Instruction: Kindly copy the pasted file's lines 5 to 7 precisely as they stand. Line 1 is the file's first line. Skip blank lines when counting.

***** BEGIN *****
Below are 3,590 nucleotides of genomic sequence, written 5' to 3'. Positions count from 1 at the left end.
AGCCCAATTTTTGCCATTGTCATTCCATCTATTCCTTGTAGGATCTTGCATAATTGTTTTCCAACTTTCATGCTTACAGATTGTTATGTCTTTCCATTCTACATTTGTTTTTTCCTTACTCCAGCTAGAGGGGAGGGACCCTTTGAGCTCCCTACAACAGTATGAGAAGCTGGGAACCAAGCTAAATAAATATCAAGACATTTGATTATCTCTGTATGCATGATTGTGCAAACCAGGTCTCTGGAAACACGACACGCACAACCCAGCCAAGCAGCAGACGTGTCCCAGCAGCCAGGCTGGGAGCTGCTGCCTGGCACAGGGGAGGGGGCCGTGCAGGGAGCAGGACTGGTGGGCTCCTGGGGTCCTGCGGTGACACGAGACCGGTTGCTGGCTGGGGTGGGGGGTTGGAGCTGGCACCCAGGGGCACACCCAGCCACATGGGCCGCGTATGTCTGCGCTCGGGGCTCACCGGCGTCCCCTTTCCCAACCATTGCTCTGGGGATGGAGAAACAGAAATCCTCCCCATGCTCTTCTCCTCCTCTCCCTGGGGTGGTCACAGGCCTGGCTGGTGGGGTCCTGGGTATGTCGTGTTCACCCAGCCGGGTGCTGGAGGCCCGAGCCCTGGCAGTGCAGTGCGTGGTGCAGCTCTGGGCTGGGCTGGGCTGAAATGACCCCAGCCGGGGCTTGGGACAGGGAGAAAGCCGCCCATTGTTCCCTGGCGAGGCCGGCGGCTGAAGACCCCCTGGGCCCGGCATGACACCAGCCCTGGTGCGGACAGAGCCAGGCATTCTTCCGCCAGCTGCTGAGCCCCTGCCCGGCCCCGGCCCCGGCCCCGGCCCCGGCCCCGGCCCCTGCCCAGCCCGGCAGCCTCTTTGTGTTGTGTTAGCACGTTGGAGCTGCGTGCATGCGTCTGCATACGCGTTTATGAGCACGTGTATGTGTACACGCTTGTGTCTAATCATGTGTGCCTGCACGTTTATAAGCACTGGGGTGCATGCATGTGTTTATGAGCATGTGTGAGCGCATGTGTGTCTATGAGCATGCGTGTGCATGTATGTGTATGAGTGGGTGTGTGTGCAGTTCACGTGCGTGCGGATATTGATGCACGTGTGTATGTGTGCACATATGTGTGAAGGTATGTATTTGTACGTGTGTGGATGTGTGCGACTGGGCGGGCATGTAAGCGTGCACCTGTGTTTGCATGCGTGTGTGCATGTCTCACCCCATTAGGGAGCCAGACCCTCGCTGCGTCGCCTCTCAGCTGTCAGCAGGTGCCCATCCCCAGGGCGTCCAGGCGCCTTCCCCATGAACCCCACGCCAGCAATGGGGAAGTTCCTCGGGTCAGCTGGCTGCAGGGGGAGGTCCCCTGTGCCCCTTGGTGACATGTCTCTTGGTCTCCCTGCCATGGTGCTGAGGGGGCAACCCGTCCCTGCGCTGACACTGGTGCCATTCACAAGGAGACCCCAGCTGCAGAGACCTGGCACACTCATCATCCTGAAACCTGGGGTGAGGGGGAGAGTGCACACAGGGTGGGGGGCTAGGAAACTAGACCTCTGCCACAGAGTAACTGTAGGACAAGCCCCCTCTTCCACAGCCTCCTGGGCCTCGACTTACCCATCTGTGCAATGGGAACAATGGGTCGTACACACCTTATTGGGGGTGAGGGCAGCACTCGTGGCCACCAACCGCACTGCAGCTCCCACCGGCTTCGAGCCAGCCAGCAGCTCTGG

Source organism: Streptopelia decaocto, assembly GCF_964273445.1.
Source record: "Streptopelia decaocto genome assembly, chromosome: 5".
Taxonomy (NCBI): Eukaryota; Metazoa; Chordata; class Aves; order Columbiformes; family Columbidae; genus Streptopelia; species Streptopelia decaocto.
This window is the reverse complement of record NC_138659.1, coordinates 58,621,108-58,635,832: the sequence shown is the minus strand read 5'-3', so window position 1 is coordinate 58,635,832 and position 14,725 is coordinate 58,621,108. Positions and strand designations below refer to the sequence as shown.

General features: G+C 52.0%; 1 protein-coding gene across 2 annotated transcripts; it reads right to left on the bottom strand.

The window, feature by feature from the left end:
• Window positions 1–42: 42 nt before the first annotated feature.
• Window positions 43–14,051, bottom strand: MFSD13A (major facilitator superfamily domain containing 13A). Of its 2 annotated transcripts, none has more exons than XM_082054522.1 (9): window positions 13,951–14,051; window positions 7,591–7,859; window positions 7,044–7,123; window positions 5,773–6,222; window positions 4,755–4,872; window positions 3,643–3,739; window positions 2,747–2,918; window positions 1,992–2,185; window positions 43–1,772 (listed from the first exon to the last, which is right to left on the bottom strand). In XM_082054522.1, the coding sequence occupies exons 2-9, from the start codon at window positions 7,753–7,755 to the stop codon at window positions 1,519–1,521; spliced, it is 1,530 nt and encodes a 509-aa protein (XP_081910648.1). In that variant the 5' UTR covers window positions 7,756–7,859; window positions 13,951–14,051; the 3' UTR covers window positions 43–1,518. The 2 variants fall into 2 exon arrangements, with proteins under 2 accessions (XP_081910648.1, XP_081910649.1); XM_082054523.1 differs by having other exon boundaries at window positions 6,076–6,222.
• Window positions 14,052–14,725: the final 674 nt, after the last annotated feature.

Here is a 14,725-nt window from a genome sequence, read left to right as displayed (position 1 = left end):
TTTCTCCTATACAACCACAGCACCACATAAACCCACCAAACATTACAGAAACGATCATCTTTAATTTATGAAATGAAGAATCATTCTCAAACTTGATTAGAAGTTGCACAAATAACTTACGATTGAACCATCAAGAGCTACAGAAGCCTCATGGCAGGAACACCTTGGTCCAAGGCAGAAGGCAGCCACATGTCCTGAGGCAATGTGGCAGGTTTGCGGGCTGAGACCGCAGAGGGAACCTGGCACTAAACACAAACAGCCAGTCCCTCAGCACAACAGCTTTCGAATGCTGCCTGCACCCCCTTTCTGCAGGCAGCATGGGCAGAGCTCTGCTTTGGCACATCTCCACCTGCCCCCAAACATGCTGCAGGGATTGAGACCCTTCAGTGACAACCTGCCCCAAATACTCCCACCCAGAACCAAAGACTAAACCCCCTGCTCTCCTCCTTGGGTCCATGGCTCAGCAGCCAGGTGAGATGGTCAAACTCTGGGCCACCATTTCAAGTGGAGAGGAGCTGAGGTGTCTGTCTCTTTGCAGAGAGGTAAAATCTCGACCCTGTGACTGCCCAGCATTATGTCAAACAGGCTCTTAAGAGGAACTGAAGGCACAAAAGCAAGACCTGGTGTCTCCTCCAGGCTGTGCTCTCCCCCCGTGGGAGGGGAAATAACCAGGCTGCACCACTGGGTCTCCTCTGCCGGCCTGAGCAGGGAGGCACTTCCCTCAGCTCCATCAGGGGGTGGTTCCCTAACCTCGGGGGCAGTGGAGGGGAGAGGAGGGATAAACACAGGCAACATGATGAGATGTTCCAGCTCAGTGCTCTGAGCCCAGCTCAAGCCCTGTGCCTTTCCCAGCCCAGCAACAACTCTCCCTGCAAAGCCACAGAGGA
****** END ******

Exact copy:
Taxonomy (NCBI): Eukaryota; Metazoa; Chordata; class Aves; order Columbiformes; family Columbidae; genus Streptopelia; species Streptopelia decaocto.
This window is the reverse complement of record NC_138659.1, coordinates 58,621,108-58,635,832: the sequence shown is the minus strand read 5'-3', so window position 1 is coordinate 58,635,832 and position 14,725 is coordinate 58,621,108. Positions and strand designations below refer to the sequence as shown.

General features: G+C 52.0%; 1 protein-coding gene across 2 annotated transcripts; it reads right to left on the bottom strand.